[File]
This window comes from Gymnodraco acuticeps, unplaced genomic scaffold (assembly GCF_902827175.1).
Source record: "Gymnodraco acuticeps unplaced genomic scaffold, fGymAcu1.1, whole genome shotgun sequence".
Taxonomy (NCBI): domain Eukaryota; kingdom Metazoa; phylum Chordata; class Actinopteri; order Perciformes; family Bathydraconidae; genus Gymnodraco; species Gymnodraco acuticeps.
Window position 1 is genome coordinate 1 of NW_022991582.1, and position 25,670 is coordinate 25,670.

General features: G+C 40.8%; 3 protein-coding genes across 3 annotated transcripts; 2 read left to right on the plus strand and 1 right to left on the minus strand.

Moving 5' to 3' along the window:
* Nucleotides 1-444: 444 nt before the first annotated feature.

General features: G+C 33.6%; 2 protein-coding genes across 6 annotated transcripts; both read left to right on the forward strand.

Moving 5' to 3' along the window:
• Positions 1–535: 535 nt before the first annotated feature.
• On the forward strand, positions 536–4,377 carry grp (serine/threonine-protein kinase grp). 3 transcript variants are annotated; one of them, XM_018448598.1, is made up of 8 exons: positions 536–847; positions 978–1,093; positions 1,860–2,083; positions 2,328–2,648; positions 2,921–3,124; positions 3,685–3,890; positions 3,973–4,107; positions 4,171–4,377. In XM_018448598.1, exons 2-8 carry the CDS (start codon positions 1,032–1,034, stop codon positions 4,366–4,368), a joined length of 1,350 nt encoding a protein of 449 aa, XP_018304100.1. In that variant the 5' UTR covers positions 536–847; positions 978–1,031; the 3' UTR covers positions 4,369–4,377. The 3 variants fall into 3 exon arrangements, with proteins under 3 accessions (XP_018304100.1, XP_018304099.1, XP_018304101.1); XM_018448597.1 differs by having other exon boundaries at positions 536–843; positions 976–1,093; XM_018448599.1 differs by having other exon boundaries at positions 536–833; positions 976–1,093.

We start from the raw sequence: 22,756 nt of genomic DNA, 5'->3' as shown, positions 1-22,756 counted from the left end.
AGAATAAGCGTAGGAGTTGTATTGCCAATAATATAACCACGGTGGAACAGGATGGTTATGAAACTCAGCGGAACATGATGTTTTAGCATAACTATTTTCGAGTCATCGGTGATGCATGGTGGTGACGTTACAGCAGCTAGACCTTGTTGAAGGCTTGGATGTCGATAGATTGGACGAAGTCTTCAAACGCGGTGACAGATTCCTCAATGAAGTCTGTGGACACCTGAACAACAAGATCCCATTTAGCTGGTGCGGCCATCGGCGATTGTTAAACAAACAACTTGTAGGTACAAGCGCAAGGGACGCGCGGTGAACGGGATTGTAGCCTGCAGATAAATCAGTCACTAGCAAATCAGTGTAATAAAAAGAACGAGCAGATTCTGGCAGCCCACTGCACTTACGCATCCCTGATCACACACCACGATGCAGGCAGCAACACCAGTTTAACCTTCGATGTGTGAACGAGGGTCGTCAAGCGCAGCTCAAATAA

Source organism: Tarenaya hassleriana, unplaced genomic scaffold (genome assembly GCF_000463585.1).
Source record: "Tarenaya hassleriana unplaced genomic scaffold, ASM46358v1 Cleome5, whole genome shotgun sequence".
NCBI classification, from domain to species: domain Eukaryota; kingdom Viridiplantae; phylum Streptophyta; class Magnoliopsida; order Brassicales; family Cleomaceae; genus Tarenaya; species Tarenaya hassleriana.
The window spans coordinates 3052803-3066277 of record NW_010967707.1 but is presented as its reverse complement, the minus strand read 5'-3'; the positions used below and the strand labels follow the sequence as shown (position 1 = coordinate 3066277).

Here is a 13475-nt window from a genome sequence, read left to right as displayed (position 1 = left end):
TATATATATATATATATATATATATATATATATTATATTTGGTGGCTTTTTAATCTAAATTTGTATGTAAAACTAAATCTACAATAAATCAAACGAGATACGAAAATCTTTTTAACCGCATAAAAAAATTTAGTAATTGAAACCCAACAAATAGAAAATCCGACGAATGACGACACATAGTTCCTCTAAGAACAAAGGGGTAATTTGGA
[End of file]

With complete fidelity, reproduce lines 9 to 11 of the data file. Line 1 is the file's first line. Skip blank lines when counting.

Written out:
Moving 5' to 3' along the window:
• Positions 1–535: 535 nt before the first annotated feature.
• On the forward strand, positions 536–4,377 carry grp (serine/threonine-protein kinase grp). 3 transcript variants are annotated; one of them, XM_018448598.1, is made up of 8 exons: positions 536–847; positions 978–1,093; positions 1,860–2,083; positions 2,328–2,648; positions 2,921–3,124; positions 3,685–3,890; positions 3,973–4,107; positions 4,171–4,377. In XM_018448598.1, exons 2-8 carry the CDS (start codon positions 1,032–1,034, stop codon positions 4,366–4,368), a joined length of 1,350 nt encoding a protein of 449 aa, XP_018304100.1. In that variant the 5' UTR covers positions 536–847; positions 978–1,031; the 3' UTR covers positions 4,369–4,377. The 3 variants fall into 3 exon arrangements, with proteins under 3 accessions (XP_018304100.1, XP_018304099.1, XP_018304101.1); XM_018448597.1 differs by having other exon boundaries at positions 536–843; positions 976–1,093; XM_018448599.1 differs by having other exon boundaries at positions 536–833; positions 976–1,093.